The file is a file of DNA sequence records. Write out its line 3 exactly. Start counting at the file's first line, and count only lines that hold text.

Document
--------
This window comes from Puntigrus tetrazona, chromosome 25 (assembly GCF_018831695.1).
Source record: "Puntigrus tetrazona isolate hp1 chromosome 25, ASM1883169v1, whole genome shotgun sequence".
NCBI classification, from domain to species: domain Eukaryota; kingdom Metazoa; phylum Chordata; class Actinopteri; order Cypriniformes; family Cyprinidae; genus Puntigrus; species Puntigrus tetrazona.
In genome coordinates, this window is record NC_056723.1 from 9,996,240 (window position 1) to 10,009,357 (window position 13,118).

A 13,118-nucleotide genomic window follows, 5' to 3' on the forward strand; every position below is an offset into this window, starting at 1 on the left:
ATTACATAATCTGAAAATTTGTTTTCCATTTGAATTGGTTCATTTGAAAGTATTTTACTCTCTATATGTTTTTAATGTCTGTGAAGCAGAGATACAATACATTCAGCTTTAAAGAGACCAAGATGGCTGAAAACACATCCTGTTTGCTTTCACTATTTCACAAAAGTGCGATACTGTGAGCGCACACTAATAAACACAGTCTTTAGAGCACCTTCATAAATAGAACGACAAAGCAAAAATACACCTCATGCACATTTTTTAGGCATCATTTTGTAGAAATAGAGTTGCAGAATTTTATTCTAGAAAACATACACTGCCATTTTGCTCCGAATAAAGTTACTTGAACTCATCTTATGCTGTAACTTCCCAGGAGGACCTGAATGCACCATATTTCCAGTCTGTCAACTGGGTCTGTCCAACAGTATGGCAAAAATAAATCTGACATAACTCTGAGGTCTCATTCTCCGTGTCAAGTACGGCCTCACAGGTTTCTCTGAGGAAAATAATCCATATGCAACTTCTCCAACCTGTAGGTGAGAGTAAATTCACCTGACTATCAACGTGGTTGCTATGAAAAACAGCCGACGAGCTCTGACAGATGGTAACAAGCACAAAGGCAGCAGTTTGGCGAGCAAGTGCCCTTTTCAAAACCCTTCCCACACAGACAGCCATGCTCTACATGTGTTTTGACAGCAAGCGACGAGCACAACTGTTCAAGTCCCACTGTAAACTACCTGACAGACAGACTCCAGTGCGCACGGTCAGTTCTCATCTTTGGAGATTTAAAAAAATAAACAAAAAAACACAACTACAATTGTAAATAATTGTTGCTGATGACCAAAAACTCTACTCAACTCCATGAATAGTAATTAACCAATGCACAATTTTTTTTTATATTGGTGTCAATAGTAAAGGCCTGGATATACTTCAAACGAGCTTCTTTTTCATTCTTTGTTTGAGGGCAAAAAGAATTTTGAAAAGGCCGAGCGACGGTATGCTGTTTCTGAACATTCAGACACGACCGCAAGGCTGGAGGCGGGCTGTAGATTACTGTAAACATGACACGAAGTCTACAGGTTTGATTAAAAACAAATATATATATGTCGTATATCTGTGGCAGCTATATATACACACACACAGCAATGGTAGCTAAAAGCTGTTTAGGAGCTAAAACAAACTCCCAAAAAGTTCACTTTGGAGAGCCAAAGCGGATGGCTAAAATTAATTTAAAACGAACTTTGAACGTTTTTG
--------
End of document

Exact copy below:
NCBI classification, from domain to species: domain Eukaryota; kingdom Metazoa; phylum Chordata; class Actinopteri; order Cypriniformes; family Cyprinidae; genus Puntigrus; species Puntigrus tetrazona.